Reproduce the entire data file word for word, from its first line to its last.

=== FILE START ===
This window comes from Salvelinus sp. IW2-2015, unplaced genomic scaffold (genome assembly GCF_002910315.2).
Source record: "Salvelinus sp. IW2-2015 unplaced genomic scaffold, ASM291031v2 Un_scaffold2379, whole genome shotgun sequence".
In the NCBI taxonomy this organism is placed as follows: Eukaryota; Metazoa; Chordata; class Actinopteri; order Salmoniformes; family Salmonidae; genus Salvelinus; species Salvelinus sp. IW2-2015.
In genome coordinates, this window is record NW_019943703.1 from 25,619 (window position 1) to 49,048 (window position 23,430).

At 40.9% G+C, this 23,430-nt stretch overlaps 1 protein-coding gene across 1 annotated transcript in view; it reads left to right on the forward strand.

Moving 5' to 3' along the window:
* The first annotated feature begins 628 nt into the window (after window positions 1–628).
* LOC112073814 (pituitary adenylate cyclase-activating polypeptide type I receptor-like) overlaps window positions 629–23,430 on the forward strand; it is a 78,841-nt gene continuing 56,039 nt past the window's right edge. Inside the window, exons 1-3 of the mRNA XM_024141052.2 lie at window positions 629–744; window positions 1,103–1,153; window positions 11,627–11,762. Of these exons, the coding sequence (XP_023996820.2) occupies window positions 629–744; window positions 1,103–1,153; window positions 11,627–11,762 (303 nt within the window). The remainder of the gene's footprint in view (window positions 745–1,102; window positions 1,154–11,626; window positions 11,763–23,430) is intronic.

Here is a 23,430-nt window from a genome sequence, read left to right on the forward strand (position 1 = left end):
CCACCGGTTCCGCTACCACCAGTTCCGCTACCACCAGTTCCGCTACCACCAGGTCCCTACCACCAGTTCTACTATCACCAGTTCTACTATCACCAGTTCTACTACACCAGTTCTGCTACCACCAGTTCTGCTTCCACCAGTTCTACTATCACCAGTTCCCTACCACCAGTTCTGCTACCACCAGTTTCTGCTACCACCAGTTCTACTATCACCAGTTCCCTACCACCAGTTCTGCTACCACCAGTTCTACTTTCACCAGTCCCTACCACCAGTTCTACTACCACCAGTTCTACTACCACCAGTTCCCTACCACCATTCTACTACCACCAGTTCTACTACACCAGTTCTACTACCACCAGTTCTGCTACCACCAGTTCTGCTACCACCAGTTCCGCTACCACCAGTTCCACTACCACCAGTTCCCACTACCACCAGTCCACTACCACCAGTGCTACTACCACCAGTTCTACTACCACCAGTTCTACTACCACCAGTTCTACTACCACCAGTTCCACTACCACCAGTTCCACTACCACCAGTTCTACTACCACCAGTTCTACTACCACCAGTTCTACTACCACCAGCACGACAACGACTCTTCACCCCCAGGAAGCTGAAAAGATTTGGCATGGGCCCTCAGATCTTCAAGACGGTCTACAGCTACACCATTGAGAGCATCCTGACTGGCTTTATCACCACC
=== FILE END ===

This window comes from Salvelinus sp. IW2-2015, unplaced genomic scaffold (genome assembly GCF_002910315.2).
Source record: "Salvelinus sp. IW2-2015 unplaced genomic scaffold, ASM291031v2 Un_scaffold2379, whole genome shotgun sequence".
In the NCBI taxonomy this organism is placed as follows: Eukaryota; Metazoa; Chordata; class Actinopteri; order Salmoniformes; family Salmonidae; genus Salvelinus; species Salvelinus sp. IW2-2015.
In genome coordinates, this window is record NW_019943703.1 from 25,619 (window position 1) to 49,048 (window position 23,430).

At 40.9% G+C, this 23,430-nt stretch overlaps 1 protein-coding gene across 1 annotated transcript in view; it reads left to right on the forward strand.

Moving 5' to 3' along the window:
* The first annotated feature begins 628 nt into the window (after window positions 1–628).
* LOC112073814 (pituitary adenylate cyclase-activating polypeptide type I receptor-like) overlaps window positions 629–23,430 on the forward strand; it is a 78,841-nt gene continuing 56,039 nt past the window's right edge. Inside the window, exons 1-3 of the mRNA XM_024141052.2 lie at window positions 629–744; window positions 1,103–1,153; window positions 11,627–11,762. Of these exons, the coding sequence (XP_023996820.2) occupies window positions 629–744; window positions 1,103–1,153; window positions 11,627–11,762 (303 nt within the window). The remainder of the gene's footprint in view (window positions 745–1,102; window positions 1,154–11,626; window positions 11,763–23,430) is intronic.

Here is a 23,430-nt window from a genome sequence, read left to right on the forward strand (position 1 = left end):
CCACCGGTTCCGCTACCACCAGTTCCGCTACCACCAGTTCCGCTACCACCAGGTCCCTACCACCAGTTCTACTATCACCAGTTCTACTATCACCAGTTCTACTACACCAGTTCTGCTACCACCAGTTCTGCTTCCACCAGTTCTACTATCACCAGTTCCCTACCACCAGTTCTGCTACCACCAGTTTCTGCTACCACCAGTTCTACTATCACCAGTTCCCTACCACCAGTTCTGCTACCACCAGTTCTACTTTCACCAGTCCCTACCACCAGTTCTACTACCACCAGTTCTACTACCACCAGTTCCCTACCACCATTCTACTACCACCAGTTCTACTACACCAGTTCTACTACCACCAGTTCTGCTACCACCAGTTCTGCTACCACCAGTTCCGCTACCACCAGTTCCACTACCACCAGTTCCCACTACCACCAGTCCACTACCACCAGTGCTACTACCACCAGTTCTACTACCACCAGTTCTACTACCACCAGTTCTACTACCACCAGTTCCACTACCACCAGTTCCACTACCACCAGTTCTACTACCACCAGTTCTACTACCACCAGTTCTACTACCACCAGCACGACAACGACTCTTCACCCCCAGGAAGCTGAAAAGATTTGGCATGGGCCCTCAGATCTTCAAGACGGTCTACAGCTACACCATTGAGAGCATCCTGACTGGCTTTATCACCACC